All bases covered in making case
NEW YORK -- After everything that happened over the winter, and everything that happened last October, and everything that's happened between these teams since 1920, it would be hard to script a better 10 days for the Red Sox. Citizens of Red Sox Nation -- and many were here over the weekend -- already are calculating the Sox' magic number and planning Yankee Elimination Day parties.
The perfect weekend had a perfect ending. Pedro "Maddux" Martinez was almost perfect in seven scoreless innings yesterday, and Yankee-wrecker Manny Ramirez hit a monstrous two-run homer, giving the Sox a 2-0 win, a three-game sweep in the Bronx, and six wins in seven games against the team with the $185 million payroll.
Where do we start? This was the weekend when the Nation overthrew the Empire on enemy soil. In the end, it didn't matter whom Terry Francona threw out there. He used all the bullpen guys Grady Little wouldn't use and all of them stuffed the hapless Yanks. He used an infield of David McCarty, Cesar Crespo, Pokey Reese, and Mark Bellhorn (compare them with the Yankee infield, which makes more than $53 million) and the Red Sox still won. Derek Jeter is 0 for 25 and was loudly booed in the eighth. Meanwhile, Roger Clemens has more RBIs than Bernie Williams (3-2). The Red Sox lead the Yankees by five games in the loss column. And we have yet to feel the tremors from Tampa, where Mt. Steinbrenner no doubt soon will erupt.
Best of all for Sox fans was the performance of Martinez, who gave up just four hits while striking out seven.
"Everybody's questioning him and worried about him, but you've got to believe in the man," said catcher Jason Varitek. "He knows what to do." Francona added, "I thought a lot of the early criticism was unfair. People judging him on spring training. With his track record, you just tell him to get ready for the season. Then when the bell rings, if he's still not in midseason form, you just keep giving him the ball."
On the heels of his strong outing in Toronto last week, Martinez now has back-to-back gems for the first time this year. He's taken his John Burkett stuff and molded it into Greg Maddux stuff. He established his fastball early, then froze the Yankees with a mixture of curveballs and changeups. He's now 3-1 with a 3.03 ERA and looking every bit the bookend ace to accompany Curt Schilling.
Martinez hasn't spoken to the media since spring training. He issued a statement through the Sox public relations department, saying, "Every win is important. There is no doubt these are the people we've been behind, so it's nice to take advantage of these opportunities against them. I'm feeling better. I'm starting to get my groove. I'm feeling stronger. You have to talk about the whole team. They played hard. It was up to me today to step up and give them a chance to win."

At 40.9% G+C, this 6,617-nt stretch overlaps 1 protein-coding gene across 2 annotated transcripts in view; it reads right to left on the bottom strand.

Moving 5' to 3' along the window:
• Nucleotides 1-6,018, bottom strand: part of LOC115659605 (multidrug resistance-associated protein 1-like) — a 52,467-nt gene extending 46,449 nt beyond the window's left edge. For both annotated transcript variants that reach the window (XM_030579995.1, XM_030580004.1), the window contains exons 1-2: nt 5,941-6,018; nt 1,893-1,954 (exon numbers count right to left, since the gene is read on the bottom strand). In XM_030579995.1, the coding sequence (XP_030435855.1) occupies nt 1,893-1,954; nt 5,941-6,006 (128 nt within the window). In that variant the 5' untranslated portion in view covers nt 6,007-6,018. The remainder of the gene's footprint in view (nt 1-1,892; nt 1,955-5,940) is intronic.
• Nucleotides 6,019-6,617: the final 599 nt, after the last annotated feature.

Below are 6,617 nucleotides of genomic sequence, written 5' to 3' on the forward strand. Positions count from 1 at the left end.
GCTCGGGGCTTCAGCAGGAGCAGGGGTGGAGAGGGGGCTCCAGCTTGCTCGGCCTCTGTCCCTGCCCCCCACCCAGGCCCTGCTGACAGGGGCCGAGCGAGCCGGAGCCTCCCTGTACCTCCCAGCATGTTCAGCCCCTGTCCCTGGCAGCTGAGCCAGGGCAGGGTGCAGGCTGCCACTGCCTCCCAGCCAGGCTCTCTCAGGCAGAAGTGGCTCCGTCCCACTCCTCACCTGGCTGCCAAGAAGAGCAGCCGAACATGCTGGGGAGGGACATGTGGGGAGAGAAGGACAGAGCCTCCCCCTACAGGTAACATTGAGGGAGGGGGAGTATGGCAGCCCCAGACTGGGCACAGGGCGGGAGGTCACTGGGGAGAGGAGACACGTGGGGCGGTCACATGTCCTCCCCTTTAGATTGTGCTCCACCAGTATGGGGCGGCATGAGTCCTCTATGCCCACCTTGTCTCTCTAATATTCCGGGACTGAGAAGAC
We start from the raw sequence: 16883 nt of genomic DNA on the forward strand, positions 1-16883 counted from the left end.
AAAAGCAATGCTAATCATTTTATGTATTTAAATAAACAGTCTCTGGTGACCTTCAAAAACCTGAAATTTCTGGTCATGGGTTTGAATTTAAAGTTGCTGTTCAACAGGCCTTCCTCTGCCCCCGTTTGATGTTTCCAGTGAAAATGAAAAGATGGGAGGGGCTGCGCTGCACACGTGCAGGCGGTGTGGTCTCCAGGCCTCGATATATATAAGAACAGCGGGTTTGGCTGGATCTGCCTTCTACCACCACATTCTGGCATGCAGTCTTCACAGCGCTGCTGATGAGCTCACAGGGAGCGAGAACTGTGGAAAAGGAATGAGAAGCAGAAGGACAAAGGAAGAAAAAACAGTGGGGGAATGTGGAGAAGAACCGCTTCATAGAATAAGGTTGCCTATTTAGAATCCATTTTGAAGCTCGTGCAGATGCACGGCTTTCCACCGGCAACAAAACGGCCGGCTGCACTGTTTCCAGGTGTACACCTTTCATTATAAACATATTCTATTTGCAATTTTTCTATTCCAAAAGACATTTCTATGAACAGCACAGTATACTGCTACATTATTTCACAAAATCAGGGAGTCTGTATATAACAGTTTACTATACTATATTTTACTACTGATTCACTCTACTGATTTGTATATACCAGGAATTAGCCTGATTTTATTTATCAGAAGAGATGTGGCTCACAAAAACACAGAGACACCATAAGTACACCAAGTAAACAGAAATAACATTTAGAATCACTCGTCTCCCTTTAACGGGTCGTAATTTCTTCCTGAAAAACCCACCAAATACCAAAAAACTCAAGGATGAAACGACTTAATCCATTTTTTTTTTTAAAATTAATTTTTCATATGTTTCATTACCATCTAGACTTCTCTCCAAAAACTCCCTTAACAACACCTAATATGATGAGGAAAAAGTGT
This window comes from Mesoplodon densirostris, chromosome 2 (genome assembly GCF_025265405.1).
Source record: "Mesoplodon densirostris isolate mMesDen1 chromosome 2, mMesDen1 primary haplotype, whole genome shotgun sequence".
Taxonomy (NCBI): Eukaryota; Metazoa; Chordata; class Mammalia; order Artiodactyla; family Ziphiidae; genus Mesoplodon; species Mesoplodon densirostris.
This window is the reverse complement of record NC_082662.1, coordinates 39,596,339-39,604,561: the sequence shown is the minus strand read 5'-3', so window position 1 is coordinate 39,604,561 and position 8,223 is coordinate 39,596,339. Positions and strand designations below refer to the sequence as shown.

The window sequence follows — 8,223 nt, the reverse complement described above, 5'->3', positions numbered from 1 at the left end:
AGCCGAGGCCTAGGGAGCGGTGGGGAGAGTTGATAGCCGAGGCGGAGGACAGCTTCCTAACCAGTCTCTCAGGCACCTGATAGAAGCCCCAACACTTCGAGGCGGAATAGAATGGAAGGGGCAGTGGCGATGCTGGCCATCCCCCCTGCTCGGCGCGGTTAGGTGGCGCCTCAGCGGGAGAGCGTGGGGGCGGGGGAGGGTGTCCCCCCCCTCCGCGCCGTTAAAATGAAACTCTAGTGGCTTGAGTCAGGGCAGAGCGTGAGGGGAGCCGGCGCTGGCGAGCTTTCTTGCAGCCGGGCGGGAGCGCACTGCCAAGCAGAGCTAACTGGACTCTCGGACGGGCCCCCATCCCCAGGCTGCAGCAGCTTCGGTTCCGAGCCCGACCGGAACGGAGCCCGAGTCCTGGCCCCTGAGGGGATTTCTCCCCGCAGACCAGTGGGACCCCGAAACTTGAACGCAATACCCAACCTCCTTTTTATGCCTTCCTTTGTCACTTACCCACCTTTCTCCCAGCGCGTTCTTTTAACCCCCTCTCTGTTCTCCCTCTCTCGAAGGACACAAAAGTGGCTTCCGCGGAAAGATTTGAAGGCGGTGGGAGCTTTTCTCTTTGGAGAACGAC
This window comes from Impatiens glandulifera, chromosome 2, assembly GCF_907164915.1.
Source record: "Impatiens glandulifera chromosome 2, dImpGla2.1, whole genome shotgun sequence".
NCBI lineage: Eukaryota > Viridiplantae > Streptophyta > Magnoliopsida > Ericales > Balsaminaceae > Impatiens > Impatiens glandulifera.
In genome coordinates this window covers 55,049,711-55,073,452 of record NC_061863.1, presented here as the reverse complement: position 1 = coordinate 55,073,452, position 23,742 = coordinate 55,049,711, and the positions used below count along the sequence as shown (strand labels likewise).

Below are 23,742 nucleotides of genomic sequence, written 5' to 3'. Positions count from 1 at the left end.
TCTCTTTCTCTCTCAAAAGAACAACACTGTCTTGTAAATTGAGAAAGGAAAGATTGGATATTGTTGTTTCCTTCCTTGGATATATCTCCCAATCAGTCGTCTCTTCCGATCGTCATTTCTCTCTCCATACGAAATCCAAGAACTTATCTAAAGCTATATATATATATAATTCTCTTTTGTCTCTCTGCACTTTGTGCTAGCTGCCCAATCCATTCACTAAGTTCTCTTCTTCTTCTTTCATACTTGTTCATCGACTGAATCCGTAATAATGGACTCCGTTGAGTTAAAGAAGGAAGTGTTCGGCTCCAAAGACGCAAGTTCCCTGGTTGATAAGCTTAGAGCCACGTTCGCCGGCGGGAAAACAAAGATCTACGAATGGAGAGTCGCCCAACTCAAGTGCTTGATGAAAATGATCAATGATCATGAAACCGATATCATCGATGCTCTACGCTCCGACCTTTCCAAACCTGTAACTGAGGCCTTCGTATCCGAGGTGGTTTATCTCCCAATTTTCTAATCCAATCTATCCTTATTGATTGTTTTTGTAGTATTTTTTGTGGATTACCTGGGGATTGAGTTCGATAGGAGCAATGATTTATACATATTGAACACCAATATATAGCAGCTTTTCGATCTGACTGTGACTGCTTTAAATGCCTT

This was a critical test for the veteran righthander. It was his first appearance on the Yankee Stadium mound since he tired and couldn't hold a 5-2 lead in the eighth inning of the seventh game of the American League Championship Series. He escaped blameless from the debacle (Little forever will wear the goat horns), but the Bronx always will be a place where bad things happened to Pedro and his teammates. Entering the game, the Sox were 10-16 lifetime (including postseason) in Martinez's starts against the Yankees. Boston had lost nine of his last 13 starts against these guys and the Yankee telecasts are still littered with images of Pedro pointing to his temple and tossing Don Zimmer to the ground in ALCS Game 3.
He was loudly booed when he came in from the bullpen after warming up, and New York fans were ready to pounce if the Yankees broke out of their slump.
Not a chance. Martinez struck out Jeter to start the day and rolled downhill from there. He caught Jason Giambi looking in the second, and did the same to Gary Sheffield in the fourth. Hideki Matsui and Williams also took called third strikes. That's four quality Yankees standing with the bat on their shoulder for strike three. Not bad.
"Pedro is the man, what else can I say?" said Ramirez, who provided all the run support with a parabolic blast into the Red Sox bullpen in the fourth.
The Sox are keeping Martinez on a pitch count this year. Statistics prove that Martinez morphs from Koufax to Wasdin after pitch No. 105. Like everything else that happpened to the Red Sox this weekend, Martinez hit the magic 105 at the perfect moment yesterday. His 105th pitch resulted in an inning-ending grounder by Ruben Sierra. It enabled Pedro to leave the game on his own terms rather than be pulled in the middle of an inning.
With Sierra out and the inning over, Martinez went to the dugout and was immediately congratulated by Schilling. Then came a progression of teammates with handshakes and hugs. David Ortiz embraced his countryman for a good 10 seconds. The Sox led the Yankees at the end of seven in Yankee Stadium and there's no way Pedro was going back out to start the eighth. Not this time.
The Red Sox are rolling and the Yankees are reeling. Boston is winning without Nomar Garciaparra and Trot Nixon. The Yankees are losing with the highest payroll in the history of baseball. This is either the ultimate mind-blower, or maybe there's a chance that it really is the year. Either way, it would be hard for the Sox to make their case any better than they did over the last two weekends.
Dan Shaughnessy is a Globe columnist. His e-mail address is firstname.lastname@example.org.
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